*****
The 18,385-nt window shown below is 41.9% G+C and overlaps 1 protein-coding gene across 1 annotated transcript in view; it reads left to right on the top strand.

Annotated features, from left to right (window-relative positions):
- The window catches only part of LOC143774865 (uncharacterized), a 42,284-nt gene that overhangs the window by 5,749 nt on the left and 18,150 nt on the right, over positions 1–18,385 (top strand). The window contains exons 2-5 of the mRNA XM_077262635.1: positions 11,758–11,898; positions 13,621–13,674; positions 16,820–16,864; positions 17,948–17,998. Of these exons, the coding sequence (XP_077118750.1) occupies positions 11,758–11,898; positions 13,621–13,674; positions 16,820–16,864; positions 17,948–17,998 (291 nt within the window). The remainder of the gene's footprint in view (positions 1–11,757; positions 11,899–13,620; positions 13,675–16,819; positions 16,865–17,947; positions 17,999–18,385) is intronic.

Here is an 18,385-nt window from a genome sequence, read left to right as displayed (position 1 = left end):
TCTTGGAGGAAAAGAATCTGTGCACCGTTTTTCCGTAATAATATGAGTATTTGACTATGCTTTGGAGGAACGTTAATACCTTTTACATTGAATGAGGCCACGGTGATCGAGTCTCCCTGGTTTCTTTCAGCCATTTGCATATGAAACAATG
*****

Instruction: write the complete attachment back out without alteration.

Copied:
The 18,385-nt window shown below is 41.9% G+C and overlaps 1 protein-coding gene across 1 annotated transcript in view; it reads left to right on the top strand.

Annotated features, from left to right (window-relative positions):
- The window catches only part of LOC143774865 (uncharacterized), a 42,284-nt gene that overhangs the window by 5,749 nt on the left and 18,150 nt on the right, over positions 1–18,385 (top strand). The window contains exons 2-5 of the mRNA XM_077262635.1: positions 11,758–11,898; positions 13,621–13,674; positions 16,820–16,864; positions 17,948–17,998. Of these exons, the coding sequence (XP_077118750.1) occupies positions 11,758–11,898; positions 13,621–13,674; positions 16,820–16,864; positions 17,948–17,998 (291 nt within the window). The remainder of the gene's footprint in view (positions 1–11,757; positions 11,899–13,620; positions 13,675–16,819; positions 16,865–17,947; positions 17,999–18,385) is intronic.

Here is an 18,385-nt window from a genome sequence, read left to right as displayed (position 1 = left end):
TCTTGGAGGAAAAGAATCTGTGCACCGTTTTTCCGTAATAATATGAGTATTTGACTATGCTTTGGAGGAACGTTAATACCTTTTACATTGAATGAGGCCACGGTGATCGAGTCTCCCTGGTTTCTTTCAGCCATTTGCATATGAAACAATG